The Middle Landscape (after Lerup)
1994-96 & 2008
I returned to Houston in 2008 after 12 years of absence, I had only a few days to get reaquainted with the Middle Landscape, and there is that reverie that comes with revisting a place that you were once familiar and intimate with. The changes are felt not only because of the physical changes in the landscape, but also as your relationship towards it, since you are in a different mental and emotional space now. This city that I was an alien to in 1993, once offered a window to a new world and a new way of reckoning it your place within it, perpetually resisting contemplation as an encapsulation of the tragedy of nostalgia. It was a fragmented city then, it still is now. I recall the tactics we'd use to embrace this city as metaphors, typologies, predictors, heuristics and other coping mechanisms.
“Alice in the Cities”. In this Wim Wenders film, a girl is lost in a different part of the country and is trying to find her way back home with the help of a man who has ‘volunteered’ to help her locate her home. Without the aid of addresses or phone numbers, the search can only take place on an experiential level, relying only on the girl’s past memory of landmarks, events, spatial configurations and temporal distances.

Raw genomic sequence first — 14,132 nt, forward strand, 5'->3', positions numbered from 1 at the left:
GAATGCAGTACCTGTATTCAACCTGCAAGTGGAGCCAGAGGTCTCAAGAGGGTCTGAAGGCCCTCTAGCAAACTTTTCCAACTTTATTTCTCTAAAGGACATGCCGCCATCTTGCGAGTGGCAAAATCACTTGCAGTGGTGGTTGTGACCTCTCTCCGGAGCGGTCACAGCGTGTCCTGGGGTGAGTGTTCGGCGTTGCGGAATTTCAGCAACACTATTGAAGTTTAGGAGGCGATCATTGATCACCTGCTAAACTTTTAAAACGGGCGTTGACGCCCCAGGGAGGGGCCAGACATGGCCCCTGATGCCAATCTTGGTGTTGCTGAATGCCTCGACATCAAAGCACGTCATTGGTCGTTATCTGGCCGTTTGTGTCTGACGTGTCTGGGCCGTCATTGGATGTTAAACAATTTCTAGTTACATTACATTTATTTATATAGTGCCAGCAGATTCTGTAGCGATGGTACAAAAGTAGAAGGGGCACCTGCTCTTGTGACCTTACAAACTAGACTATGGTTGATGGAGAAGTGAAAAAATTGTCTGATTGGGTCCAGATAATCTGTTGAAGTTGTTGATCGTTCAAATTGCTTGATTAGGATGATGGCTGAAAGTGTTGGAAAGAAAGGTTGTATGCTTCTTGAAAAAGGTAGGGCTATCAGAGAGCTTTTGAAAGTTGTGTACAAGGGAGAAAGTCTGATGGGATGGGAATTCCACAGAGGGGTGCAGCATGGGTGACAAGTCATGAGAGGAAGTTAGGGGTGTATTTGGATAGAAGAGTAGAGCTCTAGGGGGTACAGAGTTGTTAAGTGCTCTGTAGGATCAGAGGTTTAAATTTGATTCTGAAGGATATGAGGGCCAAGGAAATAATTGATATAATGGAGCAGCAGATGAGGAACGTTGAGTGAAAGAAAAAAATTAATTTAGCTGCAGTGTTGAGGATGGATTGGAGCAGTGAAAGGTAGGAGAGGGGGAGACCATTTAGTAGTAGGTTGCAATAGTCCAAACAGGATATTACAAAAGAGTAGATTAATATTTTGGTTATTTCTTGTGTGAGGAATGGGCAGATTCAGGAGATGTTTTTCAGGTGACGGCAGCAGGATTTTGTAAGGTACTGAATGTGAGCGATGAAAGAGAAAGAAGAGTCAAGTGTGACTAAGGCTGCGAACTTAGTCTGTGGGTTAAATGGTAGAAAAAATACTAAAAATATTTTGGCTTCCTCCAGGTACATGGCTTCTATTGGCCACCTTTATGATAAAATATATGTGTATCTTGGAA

“In the Labyrinth”. In this novel by Alain Robbe-Grillet, a soldier is wandering through the ruins of a war torn city to deliver a package in fulfillment of a wish from a dying comrade.
The automobile remmains as the cartographical instrument by which to navigate and understand the city. However, the perception of the city In order to engage the perception of the city at an experiential level, it would be necessary to determine a method whereby one can either map the city out perceptually or have the city mapped empirically, while temporarily suspending pre-knowledge of the map. The process will be to construct a device which enables the city to be mapped as an experience.
The Middle Landscape was the philosophical framework and exploratory mandate set by Professor Lars Lerup, Dean, School of Architecture, Rice University in the early 1990s in attempt to address the postwar American cityscape.